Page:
Etiquette 101: Throwing A Baby Shower

When should the baby shower be held?

A large proportion of baby showers take place before the baby is born. A shower makes for a welcome celebration towards the end of pregnancy. Additionally, it just doesn’t seem real if the expectant mum isn’t sporting a big belly or a new born baby. Sometimes, for religious, cultural or other reasons, parents-to-be prefer not to receive gifts until after the baby is born (in certain traditions, it’s considered bad luck or pre-emptive to acquire baby items beforehand).  In that case, you could begin some preliminary planning, but wait until after the baby is born to set a shower date.
If you have been tasked with organising the shower, always consult with the parents-to-be first. They may be able to warn you about scheduling conflicts. You may have to accommodate the schedules of best friends, grandparents and work colleagues. Nothing is worse than planning a party and sending out invitations, only to find out that the most important people can’t make it.

Who should throw the baby shower?

Anyone can throw it with the exception of the expectant couple. Emily Post etiquette says, “Today it is appropriate for anyone to host a baby shower as long as there’s a legitimate reason. For example, some parents-to-be live far from their hometowns, and their mothers and siblings want to host a shower so that long-time friends can attend.”  Previously it was that someone who’s not a relative must throw the shower to avoid having it looking as though the family is soliciting for gifts.

A baby shower after the baby is born?

This is becoming a popular option with Christians (I know of some Redeemed (RCCG) pastors that prefer this).  Some churches discourage showers before the baby is delivered.  The advantage of having it when the baby arrives is guests can bring gifts specific to the baby’s sex. Also, it enables the baby to be the focus and conversation topic.

Must you have a theme, and are games necessary?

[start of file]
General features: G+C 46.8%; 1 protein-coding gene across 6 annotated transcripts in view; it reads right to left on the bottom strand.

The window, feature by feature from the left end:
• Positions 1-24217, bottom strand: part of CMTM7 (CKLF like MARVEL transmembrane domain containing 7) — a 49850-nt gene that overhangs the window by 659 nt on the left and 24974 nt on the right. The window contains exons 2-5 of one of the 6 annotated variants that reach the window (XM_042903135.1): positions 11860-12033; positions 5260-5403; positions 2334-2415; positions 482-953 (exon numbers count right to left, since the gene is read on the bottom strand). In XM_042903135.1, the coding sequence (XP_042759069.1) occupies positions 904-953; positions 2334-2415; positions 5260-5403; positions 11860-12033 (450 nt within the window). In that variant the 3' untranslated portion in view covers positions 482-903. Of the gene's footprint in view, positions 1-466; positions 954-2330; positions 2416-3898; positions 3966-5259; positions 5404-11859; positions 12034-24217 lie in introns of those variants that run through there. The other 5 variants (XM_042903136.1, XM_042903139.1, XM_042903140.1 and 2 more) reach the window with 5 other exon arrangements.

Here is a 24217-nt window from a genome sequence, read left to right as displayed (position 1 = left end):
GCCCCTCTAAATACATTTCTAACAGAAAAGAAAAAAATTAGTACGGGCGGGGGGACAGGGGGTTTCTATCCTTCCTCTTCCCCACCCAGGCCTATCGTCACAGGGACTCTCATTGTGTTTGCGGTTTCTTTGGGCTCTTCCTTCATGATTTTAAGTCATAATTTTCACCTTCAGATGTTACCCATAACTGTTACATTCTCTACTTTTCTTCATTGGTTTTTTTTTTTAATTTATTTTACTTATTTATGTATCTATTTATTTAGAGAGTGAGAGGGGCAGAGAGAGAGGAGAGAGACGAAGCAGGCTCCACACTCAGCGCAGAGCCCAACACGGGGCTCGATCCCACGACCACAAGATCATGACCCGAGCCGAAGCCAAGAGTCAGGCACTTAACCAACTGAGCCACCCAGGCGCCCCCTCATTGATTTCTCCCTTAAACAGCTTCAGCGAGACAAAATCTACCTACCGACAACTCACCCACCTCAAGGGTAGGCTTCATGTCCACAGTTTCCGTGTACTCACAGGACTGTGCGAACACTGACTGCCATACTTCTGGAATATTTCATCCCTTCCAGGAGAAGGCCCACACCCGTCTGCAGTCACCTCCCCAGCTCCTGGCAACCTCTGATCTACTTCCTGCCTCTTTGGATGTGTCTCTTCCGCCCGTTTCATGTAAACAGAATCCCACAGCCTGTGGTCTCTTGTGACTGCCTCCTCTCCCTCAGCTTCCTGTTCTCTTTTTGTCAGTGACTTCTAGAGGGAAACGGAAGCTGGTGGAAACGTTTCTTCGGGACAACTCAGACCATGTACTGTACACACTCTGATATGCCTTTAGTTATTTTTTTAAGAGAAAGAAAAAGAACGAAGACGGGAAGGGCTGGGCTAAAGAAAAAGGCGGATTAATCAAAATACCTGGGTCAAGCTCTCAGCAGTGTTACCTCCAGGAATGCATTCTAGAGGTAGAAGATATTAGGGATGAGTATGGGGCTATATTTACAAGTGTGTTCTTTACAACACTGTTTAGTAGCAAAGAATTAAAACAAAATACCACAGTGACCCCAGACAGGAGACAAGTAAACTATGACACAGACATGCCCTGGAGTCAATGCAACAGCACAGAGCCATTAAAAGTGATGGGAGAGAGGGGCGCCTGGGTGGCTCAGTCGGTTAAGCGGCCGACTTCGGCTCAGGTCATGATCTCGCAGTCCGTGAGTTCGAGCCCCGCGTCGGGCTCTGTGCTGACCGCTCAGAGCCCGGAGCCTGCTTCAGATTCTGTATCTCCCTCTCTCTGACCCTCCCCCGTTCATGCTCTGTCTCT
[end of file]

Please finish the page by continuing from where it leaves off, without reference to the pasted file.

No you do not! The hosts should take their cues from the style and tastes of the expectant parent. There’s no rule stating that games must be played, or that the colour scheme must be pastel. The shower should be designed for the delight of the parents.  Again, the expectant parents should maintain a sense of graciousness and good humour if she finds herself at the centre of a party that’s not precisely “their” style).

Who should be invited to the baby shower?

If you’re hosting the shower, you may have some ideas about the guest list. It’s best to consult with the guest or guests of honour before finalising your list, though, to avoid leaving out someone important or inviting someone the mum (or dad) would rather not include.

Mum and dad baby showers?

Many baby showers still follow the “for women only” tradition, although baby showers for both women and men are growing in popularity. It all depends on what sort of gathering you’re planning.
If the shower is for a second or subsequent baby (these babies deserve a celebration, too!), the guest list is usually made up of close friends and family and anyone else from the expectant parents’ wider circle of friends.
Another shower-planning consideration: Think long and hard before choosing to throw a surprise party. I for one do not like surprises, so you may be putting them in an awkward position. Besides, if you let the future parents in on the arrangements, you can be privy to better planning advice and for a more pleasing outcome.

Lola Alli

Author of Nurturing Progressive Achievers


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